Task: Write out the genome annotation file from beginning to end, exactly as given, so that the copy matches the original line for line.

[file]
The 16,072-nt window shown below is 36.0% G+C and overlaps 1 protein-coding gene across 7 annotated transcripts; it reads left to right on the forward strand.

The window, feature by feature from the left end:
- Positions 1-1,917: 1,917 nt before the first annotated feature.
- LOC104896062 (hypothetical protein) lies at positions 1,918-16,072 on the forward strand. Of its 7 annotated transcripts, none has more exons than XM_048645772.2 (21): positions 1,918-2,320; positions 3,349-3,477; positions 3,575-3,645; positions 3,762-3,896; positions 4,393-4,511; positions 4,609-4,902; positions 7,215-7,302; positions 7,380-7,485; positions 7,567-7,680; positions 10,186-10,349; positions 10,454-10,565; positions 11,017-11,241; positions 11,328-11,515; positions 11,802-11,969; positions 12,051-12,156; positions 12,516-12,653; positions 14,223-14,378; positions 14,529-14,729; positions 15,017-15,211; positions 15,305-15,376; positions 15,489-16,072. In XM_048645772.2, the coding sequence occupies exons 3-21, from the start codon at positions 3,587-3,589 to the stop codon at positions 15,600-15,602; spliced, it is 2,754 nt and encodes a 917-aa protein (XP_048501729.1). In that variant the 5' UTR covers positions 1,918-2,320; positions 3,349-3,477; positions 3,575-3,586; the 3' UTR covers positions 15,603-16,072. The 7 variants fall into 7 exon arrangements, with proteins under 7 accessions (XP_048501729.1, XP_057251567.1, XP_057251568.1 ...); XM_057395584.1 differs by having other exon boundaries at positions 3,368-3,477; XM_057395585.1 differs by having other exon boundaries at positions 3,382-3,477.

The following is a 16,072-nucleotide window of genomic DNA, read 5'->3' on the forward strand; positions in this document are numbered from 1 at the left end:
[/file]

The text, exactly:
The 16,072-nt window shown below is 36.0% G+C and overlaps 1 protein-coding gene across 7 annotated transcripts; it reads left to right on the forward strand.

The window, feature by feature from the left end:
- Positions 1-1,917: 1,917 nt before the first annotated feature.
- LOC104896062 (hypothetical protein) lies at positions 1,918-16,072 on the forward strand. Of its 7 annotated transcripts, none has more exons than XM_048645772.2 (21): positions 1,918-2,320; positions 3,349-3,477; positions 3,575-3,645; positions 3,762-3,896; positions 4,393-4,511; positions 4,609-4,902; positions 7,215-7,302; positions 7,380-7,485; positions 7,567-7,680; positions 10,186-10,349; positions 10,454-10,565; positions 11,017-11,241; positions 11,328-11,515; positions 11,802-11,969; positions 12,051-12,156; positions 12,516-12,653; positions 14,223-14,378; positions 14,529-14,729; positions 15,017-15,211; positions 15,305-15,376; positions 15,489-16,072. In XM_048645772.2, the coding sequence occupies exons 3-21, from the start codon at positions 3,587-3,589 to the stop codon at positions 15,600-15,602; spliced, it is 2,754 nt and encodes a 917-aa protein (XP_048501729.1). In that variant the 5' UTR covers positions 1,918-2,320; positions 3,349-3,477; positions 3,575-3,586; the 3' UTR covers positions 15,603-16,072. The 7 variants fall into 7 exon arrangements, with proteins under 7 accessions (XP_048501729.1, XP_057251567.1, XP_057251568.1 ...); XM_057395584.1 differs by having other exon boundaries at positions 3,368-3,477; XM_057395585.1 differs by having other exon boundaries at positions 3,382-3,477.

The following is a 16,072-nucleotide window of genomic DNA, read 5'->3' on the forward strand; positions in this document are numbered from 1 at the left end: